UPDATE 2: Audio book sample link (in which you get to hear Frisby narrate chapter one) is now working again. This is good.
Free sampler here
Our regular Saturday slot of the last
five days' worth of action in the gold bullion ETF (GLD), the silver
bullion ETF (SLV), the miner ETF (GDX), the junior miner ETF (GDXJ) and
the copper ETF (COPX).
"We are in the process of evaluating the text (ruling). However, it's important to highlight that our activities are not carried out on glaciers and that Barrick complies with all environmental permits, including the provincial legislation for the protestion of glaciers."
Enough serious stuff for one week. This is good.
I loved this note by L Randall Wray and hope you do, too. Read it carefully, there's plenty to enjoy.
I met Dev at a conference a few years back, and my first impression was that he seemed to fast-forward through the stages of conventional friendship/acquaintance, to the point that I thought to myself, did I meet him some other time? Have we been introduced? He invited me out at the end of day 1, I declined, but he asked for my card. He immediately texted me, asked for my BBM contact. Sigh, what an idiot I can be, not wanting to insult him, I gave it to him. Chump. He started BBM'ing me all that night, non-stop, I had to turn my phone on silent. I honestly can't remember the subject matter, most likely flirtatious bullsh*t. Stuff I had to delete just in case my boyfriend picked up my phone one day. Then on day 2 he started showing me photos of him in a private jet, and started the name dropping "I'm so rich and cool" routine. He mentioned his wife, and made it seem like he had an open relationship of sorts. He never got angry at me, never sent mean texts- but he continued to message me sometimes late at night, and tried (failed) to hook up for drinks when he was in town. I feel like he isn't the worst douche bag out there, but he's one to be aware of. I feel sorry for him now, knowing that this is some sort of pattern. I feel far more sorry for his family. Lesson learned on my part.
- The rise in price of soybeans is from higher demand, which is outstripping the higher supply from South American (Brazil, Argentina, Paraguay, other) expansion
- The demand comes from China
- China imports soybeans from South America because it can't grow enough on its own land
- China doesn't have enough water to do that
- Ergo, China is importing concentrated water more than soybeans, which are just the carrying vessel
- Soybeans are a proxy to the price of water.
- Water's never going to get cheap again.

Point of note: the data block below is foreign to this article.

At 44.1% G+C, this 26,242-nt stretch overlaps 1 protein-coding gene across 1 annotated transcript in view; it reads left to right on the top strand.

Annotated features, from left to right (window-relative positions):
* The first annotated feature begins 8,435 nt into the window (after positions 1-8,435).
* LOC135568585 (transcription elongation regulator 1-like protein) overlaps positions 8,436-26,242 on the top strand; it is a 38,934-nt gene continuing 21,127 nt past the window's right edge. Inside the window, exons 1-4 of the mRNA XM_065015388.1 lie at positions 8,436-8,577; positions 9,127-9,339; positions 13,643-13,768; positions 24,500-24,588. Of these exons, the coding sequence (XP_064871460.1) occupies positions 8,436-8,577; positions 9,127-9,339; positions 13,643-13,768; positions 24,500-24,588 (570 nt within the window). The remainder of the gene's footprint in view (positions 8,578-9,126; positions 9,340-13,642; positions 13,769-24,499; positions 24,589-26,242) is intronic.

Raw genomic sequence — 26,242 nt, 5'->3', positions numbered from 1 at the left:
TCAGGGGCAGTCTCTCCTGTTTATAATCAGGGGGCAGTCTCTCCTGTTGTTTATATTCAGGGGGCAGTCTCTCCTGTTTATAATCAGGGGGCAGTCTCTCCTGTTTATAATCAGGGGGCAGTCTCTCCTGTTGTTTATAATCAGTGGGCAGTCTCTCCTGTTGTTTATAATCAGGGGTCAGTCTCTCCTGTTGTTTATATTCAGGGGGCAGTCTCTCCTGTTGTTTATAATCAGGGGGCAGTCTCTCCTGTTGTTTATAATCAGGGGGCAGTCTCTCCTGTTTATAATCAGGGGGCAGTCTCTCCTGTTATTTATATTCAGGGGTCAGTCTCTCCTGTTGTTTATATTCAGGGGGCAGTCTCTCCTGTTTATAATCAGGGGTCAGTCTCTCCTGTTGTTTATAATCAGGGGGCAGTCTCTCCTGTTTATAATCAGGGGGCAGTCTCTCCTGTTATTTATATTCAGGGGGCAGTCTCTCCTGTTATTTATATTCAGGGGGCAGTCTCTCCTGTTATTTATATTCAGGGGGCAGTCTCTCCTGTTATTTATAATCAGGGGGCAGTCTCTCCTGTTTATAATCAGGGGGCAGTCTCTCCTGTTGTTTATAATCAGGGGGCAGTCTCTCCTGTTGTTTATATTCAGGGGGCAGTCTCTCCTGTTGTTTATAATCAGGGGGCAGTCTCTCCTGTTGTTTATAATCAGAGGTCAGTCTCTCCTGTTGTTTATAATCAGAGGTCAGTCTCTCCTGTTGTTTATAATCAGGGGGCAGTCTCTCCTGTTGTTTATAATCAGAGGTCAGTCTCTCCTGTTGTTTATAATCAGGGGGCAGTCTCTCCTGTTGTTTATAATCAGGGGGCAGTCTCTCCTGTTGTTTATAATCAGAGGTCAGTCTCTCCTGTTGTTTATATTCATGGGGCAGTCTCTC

- Neither are soybeans.
Right here the link, right here the text:
TORONTO, Oct. 3, 2012 /CNW/ - Sulliden Gold Corporation Ltd. ("Sulliden", or the "Company") (TSX & BVL: SUE) (OTCQX: SDDDF) announces that based on discussions with its shareholders, it will not be proceeding with the milestone bonus plan outlined in the Management Information Circular dated September 5, 2012.
Sulliden Terminates Milestone Bonus Plan
The Board of Directors felt that a milestone-based incentive plan would align management focus and shareholder value with a view to the best interest of the Company. However, in light of shareholder input, the board has decided to terminate the plan.
How to Pocket $5MM For Losing Over a Quarter of Company’s Assets in Only Six Months
It was a tough year to be a shareholder of Aberdeen International ( AAB.TO). In the first six months of 2012 the net loss amounted to over $26MM or over 25% of the assets, the net asset value (NAV) at the end of the period was less than $72MM (from $136MM in the early 2011), the share price declined 40%, and the market cap dropped under $35MM. But while shareholders felt the pain, the management was doing great: “salaries, consulting, benefits, and bonus” increased sharply compared to prior years: for the past six months it was $5,459K compared to $600K in 2011 and $798K in 2010. Most of the difference was due to increase in the “key management remuneration” which added up to $4,870K in benefits and shares – 7% of the NAV and almost 15% of the market cap - in just six months. By any reasonable measure, the “key management” awarded itself compensation that is way out of proportion to company’s overall performance or assets.